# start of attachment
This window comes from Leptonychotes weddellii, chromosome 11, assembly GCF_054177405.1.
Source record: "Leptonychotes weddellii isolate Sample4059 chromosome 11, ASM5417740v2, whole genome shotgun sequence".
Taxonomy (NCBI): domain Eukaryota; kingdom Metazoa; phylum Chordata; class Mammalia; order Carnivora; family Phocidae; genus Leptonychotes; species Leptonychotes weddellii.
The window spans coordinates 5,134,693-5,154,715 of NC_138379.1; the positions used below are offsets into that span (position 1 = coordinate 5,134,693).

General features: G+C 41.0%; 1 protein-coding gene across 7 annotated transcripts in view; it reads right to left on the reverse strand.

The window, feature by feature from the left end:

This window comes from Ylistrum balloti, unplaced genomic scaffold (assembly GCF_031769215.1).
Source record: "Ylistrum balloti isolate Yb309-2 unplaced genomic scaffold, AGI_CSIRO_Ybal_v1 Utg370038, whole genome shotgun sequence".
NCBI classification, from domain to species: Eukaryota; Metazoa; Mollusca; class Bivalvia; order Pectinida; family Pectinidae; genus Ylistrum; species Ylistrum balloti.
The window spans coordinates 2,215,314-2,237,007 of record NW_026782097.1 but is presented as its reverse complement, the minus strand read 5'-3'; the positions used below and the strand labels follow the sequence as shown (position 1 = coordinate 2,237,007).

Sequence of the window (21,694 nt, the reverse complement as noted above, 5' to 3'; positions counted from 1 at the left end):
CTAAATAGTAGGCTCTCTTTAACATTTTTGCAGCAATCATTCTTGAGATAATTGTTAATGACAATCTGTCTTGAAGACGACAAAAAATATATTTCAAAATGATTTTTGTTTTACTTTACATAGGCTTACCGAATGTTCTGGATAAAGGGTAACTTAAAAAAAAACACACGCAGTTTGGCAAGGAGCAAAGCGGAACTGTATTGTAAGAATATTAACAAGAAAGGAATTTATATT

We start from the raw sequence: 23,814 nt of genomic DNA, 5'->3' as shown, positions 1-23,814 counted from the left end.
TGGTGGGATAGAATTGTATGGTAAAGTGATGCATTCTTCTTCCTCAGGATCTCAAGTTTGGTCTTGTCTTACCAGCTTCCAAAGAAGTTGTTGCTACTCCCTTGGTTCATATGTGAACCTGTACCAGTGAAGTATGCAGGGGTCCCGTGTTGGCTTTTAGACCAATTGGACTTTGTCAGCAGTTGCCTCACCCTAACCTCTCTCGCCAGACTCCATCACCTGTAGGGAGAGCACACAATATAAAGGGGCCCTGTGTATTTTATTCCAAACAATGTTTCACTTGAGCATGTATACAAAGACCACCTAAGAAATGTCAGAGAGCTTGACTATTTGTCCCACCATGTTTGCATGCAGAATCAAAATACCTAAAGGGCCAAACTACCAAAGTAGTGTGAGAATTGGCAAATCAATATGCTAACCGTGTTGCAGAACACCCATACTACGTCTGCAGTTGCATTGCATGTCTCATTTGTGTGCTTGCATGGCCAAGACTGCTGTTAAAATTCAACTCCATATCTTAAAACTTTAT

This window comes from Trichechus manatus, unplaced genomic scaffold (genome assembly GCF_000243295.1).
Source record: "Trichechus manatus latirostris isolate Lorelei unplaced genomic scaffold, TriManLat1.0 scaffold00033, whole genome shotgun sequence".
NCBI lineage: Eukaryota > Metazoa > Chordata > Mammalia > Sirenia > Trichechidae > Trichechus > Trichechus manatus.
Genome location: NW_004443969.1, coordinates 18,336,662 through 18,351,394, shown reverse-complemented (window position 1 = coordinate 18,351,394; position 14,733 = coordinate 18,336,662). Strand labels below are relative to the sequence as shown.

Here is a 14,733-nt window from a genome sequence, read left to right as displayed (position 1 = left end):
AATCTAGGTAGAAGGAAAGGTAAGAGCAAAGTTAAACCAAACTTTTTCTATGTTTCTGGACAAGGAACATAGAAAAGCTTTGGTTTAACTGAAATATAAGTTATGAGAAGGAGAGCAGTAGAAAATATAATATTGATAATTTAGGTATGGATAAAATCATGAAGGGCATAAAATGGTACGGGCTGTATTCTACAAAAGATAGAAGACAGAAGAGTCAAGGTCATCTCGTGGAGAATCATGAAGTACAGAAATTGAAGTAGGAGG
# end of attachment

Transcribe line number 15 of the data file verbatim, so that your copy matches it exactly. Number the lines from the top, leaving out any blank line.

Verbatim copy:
This window comes from Trichechus manatus, unplaced genomic scaffold (genome assembly GCF_000243295.1).